Rodger Holden explains how you deal with the "don’t/can’t/won’t do it brigade", and start embracing new ideas and initiatives.
Having spent over twenty years in the charity sector in fundraising the enthusiasm to make a difference and support lasting impact remains unchanged. Sometimes this involves presenting new ideas and initiatives. It is important to win over both internal stakeholders as well as new business prospects.
The biggest challenge on both counts often lies with the “Don’t/Can’t/Won’t do it” brigade. These are people who don’t only hold decision-making and influencer positions, they are all around us. It’s our job to navigate our way around them.
The blocker brigade is actually quite a significantly sized workforce. In any office it is often easy to identify them. What applies within the office environment is also true when approaching new business contacts especially in corporate fundraising.
Quite an amusing organigram highlights the problem.
As the organogram shows there are different types of internal and external blockers. Most organisations, including charities, and fundraising departments are intrinsically conservative. Change is can be glacial.
In terms of personal profiles, blockers come in different shapes and sizes.
There are those who just don’t see the point of change, view it as an encroachment on a pleasant life, others are just too busy, and there are those whose powers of analysis leads them on the path to paralysis. Other types absorb themselves with process, mass collaboration and bureaucracy. There are people who strive for perfect weather conditions but never leave the house, “excellence is the enemy of good” comes to mind. A blocker to look out for is the one presenting as someone who is on the side of change. They identify issues with process, performance, and vision, but their approach is critical and negative, their solutions often involving unrealistic leaps. These people tend to alienate goodwill and damage trust.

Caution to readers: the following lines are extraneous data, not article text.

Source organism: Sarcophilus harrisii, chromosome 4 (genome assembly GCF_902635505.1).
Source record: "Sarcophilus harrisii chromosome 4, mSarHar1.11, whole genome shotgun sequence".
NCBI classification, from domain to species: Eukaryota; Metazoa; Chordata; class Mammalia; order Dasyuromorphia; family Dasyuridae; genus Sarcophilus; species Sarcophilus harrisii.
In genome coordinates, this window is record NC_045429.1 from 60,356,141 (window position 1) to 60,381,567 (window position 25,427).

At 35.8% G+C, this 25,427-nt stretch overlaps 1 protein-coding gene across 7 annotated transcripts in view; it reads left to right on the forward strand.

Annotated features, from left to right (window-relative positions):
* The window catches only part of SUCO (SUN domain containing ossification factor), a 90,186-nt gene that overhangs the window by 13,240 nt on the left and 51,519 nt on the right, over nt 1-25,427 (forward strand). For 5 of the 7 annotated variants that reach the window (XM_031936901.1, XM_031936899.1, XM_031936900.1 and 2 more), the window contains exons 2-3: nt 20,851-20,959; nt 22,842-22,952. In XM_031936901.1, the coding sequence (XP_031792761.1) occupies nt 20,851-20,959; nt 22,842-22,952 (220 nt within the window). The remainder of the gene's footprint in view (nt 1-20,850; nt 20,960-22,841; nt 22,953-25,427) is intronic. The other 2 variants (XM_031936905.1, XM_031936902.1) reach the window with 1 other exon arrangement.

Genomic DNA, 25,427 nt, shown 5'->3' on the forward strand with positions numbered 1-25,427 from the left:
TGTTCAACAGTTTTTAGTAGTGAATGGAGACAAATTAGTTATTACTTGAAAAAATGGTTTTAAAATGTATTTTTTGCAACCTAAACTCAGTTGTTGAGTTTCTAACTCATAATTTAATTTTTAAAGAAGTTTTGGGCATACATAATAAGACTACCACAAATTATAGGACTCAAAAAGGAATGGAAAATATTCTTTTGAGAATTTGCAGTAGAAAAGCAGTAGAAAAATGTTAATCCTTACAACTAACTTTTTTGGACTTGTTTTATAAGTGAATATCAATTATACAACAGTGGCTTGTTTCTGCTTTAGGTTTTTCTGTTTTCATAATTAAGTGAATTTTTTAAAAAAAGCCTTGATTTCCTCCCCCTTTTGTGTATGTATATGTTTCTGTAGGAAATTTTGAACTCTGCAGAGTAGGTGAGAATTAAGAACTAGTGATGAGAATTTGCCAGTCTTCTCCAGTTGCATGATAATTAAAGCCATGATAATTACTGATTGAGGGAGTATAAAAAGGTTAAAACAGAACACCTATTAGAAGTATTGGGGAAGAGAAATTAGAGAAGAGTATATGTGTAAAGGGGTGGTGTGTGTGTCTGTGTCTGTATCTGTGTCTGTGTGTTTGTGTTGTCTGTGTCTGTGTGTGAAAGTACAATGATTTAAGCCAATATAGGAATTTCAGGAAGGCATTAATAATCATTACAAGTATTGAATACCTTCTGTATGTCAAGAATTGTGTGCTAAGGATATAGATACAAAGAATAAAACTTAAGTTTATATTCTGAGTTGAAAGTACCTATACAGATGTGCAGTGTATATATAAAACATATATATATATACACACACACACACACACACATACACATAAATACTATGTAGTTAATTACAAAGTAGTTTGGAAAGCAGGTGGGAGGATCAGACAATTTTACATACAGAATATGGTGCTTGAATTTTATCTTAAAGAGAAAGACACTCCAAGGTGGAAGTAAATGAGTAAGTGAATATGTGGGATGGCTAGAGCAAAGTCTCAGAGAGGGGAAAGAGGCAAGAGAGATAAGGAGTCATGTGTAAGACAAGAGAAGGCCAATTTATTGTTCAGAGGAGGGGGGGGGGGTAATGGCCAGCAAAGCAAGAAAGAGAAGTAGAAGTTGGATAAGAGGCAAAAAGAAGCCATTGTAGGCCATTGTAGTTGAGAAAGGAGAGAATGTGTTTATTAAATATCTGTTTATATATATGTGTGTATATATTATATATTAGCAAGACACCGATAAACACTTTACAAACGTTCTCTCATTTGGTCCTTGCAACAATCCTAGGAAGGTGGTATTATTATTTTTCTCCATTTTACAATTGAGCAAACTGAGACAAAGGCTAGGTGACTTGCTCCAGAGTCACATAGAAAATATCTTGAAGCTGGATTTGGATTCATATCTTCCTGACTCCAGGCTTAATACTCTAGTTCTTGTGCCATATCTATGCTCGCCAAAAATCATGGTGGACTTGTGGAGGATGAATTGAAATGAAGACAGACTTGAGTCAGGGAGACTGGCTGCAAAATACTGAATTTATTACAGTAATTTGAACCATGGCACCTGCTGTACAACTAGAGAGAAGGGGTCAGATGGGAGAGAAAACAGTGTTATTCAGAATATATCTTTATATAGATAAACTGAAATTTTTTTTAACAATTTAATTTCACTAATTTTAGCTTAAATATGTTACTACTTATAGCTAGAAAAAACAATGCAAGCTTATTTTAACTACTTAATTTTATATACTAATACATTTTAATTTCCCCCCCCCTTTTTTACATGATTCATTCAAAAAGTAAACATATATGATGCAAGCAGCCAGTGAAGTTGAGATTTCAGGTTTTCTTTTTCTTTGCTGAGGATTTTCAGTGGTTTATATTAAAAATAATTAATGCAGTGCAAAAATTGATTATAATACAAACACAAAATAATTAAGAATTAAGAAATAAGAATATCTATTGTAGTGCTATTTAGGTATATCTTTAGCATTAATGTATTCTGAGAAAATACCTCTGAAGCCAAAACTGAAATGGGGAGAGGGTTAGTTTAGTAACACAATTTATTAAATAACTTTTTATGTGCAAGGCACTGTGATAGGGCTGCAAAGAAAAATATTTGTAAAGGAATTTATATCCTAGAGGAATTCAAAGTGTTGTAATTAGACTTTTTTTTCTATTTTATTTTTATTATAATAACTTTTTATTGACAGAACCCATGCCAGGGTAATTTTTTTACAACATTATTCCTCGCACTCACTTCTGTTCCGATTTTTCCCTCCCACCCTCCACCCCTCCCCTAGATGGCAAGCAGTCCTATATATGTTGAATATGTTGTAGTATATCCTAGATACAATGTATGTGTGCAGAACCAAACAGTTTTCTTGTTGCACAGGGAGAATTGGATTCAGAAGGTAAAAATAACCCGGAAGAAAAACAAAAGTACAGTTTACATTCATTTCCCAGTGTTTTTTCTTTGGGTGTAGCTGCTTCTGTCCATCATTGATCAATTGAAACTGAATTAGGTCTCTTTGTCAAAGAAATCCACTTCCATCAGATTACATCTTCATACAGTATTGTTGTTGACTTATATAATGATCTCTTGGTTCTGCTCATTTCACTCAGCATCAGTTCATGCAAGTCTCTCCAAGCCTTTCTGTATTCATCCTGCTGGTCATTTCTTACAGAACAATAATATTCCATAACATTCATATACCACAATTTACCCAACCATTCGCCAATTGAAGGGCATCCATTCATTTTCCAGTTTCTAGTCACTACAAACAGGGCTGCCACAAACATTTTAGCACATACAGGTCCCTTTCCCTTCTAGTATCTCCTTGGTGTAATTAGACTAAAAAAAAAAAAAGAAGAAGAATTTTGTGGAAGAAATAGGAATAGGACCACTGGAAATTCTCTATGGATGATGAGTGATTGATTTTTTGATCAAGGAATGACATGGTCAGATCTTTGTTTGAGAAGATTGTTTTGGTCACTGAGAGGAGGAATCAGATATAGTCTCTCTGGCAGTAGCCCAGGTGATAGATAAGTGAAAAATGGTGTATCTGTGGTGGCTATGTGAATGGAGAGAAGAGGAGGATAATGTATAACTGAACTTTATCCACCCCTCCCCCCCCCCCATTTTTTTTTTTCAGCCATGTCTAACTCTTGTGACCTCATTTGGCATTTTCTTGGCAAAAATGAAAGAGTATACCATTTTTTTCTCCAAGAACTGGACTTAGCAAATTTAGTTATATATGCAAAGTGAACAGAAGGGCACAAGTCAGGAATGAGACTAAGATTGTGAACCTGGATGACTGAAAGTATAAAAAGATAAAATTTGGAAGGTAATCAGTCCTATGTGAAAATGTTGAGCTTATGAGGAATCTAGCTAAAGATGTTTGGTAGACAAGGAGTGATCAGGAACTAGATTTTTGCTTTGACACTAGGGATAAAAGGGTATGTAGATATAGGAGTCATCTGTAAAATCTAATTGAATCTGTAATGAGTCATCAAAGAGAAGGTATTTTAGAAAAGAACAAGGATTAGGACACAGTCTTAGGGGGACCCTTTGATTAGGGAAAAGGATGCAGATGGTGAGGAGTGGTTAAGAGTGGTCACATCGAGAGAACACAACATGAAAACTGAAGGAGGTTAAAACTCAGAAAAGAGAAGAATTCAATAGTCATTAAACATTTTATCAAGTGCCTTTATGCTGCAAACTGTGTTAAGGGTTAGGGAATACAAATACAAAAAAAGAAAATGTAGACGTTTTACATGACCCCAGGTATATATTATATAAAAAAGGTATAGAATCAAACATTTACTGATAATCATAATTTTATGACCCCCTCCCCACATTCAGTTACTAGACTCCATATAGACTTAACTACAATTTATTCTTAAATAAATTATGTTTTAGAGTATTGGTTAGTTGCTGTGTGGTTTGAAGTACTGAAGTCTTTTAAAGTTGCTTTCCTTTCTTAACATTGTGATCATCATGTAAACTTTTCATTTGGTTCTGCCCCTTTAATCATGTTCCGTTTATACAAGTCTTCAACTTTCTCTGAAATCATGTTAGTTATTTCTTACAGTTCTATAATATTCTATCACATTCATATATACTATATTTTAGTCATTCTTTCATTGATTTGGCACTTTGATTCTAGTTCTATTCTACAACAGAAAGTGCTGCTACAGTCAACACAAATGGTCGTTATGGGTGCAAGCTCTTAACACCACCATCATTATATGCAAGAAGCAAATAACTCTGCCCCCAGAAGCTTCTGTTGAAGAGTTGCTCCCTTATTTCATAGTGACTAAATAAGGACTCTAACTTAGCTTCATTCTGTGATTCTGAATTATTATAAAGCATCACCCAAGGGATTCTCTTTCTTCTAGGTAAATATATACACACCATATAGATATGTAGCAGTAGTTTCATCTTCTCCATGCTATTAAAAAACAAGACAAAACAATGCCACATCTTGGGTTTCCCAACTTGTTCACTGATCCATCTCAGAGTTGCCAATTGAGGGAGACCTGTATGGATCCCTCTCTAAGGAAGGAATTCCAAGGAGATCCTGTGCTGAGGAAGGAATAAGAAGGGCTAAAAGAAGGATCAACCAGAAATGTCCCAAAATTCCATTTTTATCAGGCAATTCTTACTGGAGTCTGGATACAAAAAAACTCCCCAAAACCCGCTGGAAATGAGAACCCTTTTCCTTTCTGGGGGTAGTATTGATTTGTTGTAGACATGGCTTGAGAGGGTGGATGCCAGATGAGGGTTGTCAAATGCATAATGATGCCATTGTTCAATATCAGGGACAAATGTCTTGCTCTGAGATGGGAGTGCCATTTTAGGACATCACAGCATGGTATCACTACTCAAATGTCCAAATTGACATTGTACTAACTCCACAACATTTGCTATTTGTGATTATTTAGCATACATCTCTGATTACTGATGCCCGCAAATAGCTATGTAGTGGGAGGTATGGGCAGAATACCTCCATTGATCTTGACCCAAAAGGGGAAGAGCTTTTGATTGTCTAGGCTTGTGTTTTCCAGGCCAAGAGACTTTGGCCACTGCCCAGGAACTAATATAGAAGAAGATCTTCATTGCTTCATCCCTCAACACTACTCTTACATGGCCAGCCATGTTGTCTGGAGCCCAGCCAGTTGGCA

Blockers fall into two groups
Finally, blockers often fall into two groups: those who have low influence and support; and blockers who have high influence.
Sometimes these individuals seem to take a perverse pride in their ability to block initiatives while others parley as a friend until the critical moment of making a decision.
Indeed, blockers can be highly respected within their organisation, wherever they sit in the pecking order. They are viewed as wise, level-headed and prudent, often the steady hand on the tiller. They might regard themselves as rationalists while those people who seek to make a difference are viewed as disruptive or even quixotic. Ultimately blockers are happiest when they have control of their work environment and don’t appreciate anyone who upsets the equipoise. Indeed, a reasonable indication of an organisation’s attitude towards change can be measured by the number of people whose job title gives them some freedom. It isn’t many.
Fortunately, the word impossible is found only in the dictionary used by fools. Fundraisers should feel emboldened by this sentiment.
Introducing the “new” isn’t an easy task. Determination, diplomacy, patience, the ability to listen, and integrity are given essentials. However, fortitude only goes so far and a plan is needed.
It is good to remember that you aren’t alone. There are people within your organisation, not all of whom are fundraisers, who are like-minded. Some are more vocal, others quieter, some possibly brow-beaten and accepting of the status quo could become receptive to overtures. The first step is to identify these individuals and engage them.
Self-interest is a strong emollient if this makes the organisation and also these people look good. Identify a problem within the organisation relevant to your work, initially an easier one, and support a solution. As an example, at the independent charity, Crimestoppers, the decision was made by the fundraising department, with proactively minded individuals in management, to employ bid writers to support the work of our regional operation’s staff. After years of mistrust, the two areas of the charity now have a close working relationship, especially as this has led to greater funding for regional positions.
Turning to our new business prospects we should acknowledge that they might very well be a Blocker. If they have strong blocker leanings then seek out others within the organisation that might have even greater need of the service and would welcome an approach. They are more likely to be proactive and want to make a difference.
Crimestoppers provides services to support companies prevent, reduce and detect crime. It was standard practice to assume the security manager as the main point of contact. However, also making contact with governance, compliance, legal or marketing departments has proved beneficial because their need is sometimes greater.
When individuals are identified allow them to join the crusade and become proselytizers while always recognising the requirement to stoke their self-interest. It is wonderful meeting like-minded people and making things happen.
Rodger Holden is director of business development at Crimestoppers.